This is a common question and while there is a strong case for using software, there are simpler options. Small business accounting software may make it easier to keep track of business transactions, but there is a learning curve and a cost. Many businesses, however, run just fine with an accounting spreadsheet. There’s enough to do when starting a business and if there aren’t a lot of transactions, you may be better off initially recording them in a spreadsheet. When the business grows and needs something more sophisticated, you can make the switch to software. Some of the more popular accounting software includes Quickbooks, Xero, Freshbooks and Wave.
What are some common small business deductions?
Just about any expense incurred in the operations of a business is able to be deducted. Some common expenses include; inventory, mileage, depreciation, wages, rent, payroll taxes, interest and lots more. The Internal Revenue Service (IRS) has a guide on common business deductions.
A few last closing small business bookkeeping tips
It’s common when starting a business to want to save some money and the owner (or owner’s spouse) to do the bookkeeping. This sometimes works well, but sometimes it doesn’t. If you or your spouse is going to do the books, first get some training or work with a CPA to make sure everything is in being done correctly. It’s critical to get the bookkeeping set up correctly up front and get business expenses in the correct category. Otherwise, you will have bad information and all that time entering financial data will have been wasted. Another thought is to hire someone to do the books for you. There are only so many hours in the day and bookkeeping is usually at the bottom of the list for most business owners. This means it doesn’t get a lot of attention and is done wrong or worse, doesn’t get done at all. As a business owner, you should look for ways to remove yourself from the less strategic functions in the business to focus your time on the high-impact items of the business. That isn’t always going to happen when starting, but strive to get the lower level tasks off of your plate so you can focus on growing the company.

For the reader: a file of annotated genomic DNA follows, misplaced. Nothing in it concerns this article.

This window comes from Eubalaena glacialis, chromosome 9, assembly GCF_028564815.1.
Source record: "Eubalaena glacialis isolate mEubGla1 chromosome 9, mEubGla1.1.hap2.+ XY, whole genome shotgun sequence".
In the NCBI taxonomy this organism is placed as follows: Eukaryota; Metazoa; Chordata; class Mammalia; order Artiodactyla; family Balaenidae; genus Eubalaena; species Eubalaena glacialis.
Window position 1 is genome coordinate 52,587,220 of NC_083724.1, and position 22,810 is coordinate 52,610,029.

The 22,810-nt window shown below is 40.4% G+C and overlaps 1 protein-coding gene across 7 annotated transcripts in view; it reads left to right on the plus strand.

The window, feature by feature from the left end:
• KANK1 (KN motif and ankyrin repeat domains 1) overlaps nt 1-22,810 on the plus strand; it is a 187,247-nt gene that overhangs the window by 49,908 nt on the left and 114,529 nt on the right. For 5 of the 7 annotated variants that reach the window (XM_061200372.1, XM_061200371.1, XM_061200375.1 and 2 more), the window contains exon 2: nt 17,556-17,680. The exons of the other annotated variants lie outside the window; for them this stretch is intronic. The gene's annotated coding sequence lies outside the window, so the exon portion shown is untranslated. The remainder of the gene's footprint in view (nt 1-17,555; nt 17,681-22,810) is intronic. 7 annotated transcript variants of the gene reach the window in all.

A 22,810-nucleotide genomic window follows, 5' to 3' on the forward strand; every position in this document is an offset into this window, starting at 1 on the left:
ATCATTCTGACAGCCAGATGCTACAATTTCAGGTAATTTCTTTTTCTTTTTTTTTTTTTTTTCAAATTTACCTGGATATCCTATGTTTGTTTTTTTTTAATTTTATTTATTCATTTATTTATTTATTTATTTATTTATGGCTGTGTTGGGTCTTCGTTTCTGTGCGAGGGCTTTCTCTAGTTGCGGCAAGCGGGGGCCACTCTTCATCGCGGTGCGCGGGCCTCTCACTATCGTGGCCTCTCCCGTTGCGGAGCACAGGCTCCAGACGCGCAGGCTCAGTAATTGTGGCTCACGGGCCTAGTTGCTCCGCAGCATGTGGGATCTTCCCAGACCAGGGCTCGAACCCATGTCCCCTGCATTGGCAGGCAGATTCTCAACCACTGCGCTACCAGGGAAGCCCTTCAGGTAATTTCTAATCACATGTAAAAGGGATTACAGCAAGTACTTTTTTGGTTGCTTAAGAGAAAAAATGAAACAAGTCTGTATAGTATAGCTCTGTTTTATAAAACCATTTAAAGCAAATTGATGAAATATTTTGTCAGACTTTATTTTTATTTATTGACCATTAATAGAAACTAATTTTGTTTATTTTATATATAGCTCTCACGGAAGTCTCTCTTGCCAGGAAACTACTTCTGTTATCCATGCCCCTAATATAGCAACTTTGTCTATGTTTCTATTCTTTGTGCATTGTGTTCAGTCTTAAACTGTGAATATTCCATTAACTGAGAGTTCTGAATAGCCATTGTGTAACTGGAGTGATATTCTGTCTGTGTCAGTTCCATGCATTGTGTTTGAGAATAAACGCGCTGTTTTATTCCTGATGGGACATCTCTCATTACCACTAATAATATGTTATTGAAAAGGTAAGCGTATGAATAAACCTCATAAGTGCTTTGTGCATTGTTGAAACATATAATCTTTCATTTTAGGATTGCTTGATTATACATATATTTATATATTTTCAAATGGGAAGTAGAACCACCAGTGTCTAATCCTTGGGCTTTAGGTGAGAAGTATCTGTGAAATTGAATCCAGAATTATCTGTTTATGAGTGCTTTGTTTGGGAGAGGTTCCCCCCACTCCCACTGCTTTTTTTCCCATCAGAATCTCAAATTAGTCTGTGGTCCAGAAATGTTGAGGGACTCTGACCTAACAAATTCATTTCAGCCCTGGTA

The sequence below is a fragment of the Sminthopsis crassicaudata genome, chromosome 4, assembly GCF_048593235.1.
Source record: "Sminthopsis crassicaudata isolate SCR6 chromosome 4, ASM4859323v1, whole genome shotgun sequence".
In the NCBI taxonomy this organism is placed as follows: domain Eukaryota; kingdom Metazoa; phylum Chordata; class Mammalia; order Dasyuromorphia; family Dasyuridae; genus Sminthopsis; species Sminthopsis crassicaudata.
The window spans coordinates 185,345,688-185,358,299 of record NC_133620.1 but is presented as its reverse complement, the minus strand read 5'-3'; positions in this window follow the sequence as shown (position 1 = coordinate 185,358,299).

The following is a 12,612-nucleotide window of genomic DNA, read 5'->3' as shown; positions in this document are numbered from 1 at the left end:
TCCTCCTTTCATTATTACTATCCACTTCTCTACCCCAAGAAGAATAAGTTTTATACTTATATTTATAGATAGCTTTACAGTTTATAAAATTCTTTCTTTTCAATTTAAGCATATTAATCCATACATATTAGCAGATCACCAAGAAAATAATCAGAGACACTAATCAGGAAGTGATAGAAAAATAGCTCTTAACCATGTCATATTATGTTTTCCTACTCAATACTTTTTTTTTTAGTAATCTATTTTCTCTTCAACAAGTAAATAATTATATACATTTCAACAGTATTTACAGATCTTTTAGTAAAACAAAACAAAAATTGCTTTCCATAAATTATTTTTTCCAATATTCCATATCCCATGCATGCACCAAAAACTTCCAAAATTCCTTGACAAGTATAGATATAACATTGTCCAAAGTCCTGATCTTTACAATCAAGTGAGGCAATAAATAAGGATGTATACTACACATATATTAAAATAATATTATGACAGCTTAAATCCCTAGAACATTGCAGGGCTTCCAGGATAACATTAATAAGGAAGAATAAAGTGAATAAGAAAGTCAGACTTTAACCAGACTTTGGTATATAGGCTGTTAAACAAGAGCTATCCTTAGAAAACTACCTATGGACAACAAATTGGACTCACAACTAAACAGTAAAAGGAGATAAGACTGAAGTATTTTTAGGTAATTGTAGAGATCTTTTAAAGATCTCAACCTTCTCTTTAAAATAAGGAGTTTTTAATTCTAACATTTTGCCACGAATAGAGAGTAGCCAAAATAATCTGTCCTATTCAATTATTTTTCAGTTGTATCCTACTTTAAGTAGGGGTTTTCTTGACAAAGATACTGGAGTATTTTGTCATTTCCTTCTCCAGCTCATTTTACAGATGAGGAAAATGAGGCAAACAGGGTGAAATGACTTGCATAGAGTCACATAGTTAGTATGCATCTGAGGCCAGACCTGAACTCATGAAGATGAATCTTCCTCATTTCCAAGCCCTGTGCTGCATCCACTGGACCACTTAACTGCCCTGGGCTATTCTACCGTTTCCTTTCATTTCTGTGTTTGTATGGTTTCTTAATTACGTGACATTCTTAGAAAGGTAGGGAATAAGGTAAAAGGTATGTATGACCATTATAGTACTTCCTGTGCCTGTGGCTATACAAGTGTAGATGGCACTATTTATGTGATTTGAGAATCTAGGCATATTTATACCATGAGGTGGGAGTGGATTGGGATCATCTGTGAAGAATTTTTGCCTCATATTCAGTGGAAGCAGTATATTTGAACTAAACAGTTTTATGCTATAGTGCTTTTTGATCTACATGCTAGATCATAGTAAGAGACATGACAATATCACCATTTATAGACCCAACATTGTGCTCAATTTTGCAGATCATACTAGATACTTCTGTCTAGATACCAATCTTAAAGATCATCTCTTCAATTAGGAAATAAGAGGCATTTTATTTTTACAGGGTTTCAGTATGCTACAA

Next, whether you hire an accountant or do it yourself, be sure to understand basic financial ratios and financial reports. These numbers can tell a story about your business and can be powerful tools to analyze both year over year and against industry benchmarks to make your business more profitable. Don’t completely give up the “numbers” to someone else.
Be sure to keep a copy of all invoices, receipts, and bank statements for at least three years. Filing paper documents can be easy, but consider also scanning and saving online as a back up to prove the transaction happened in case of an audit. Many cloud-based accounting software programs allow for mobile uploading of receipts. If that isn’t an option, look into solutions like Shoeboxed or Neat.
Be sure to set aside money for taxes and don’t be tempted to dip into those funds. Far too many businesses closed because they couldn’t come up with the money to pay their tax liabilities. Don’t let that happen to you.
These were just a few of the basics of bookkeeping for a business. Your actual requirements will likely vary. Don’t be intimidated by the numbers side of the business. Educate yourself and get help when you need it.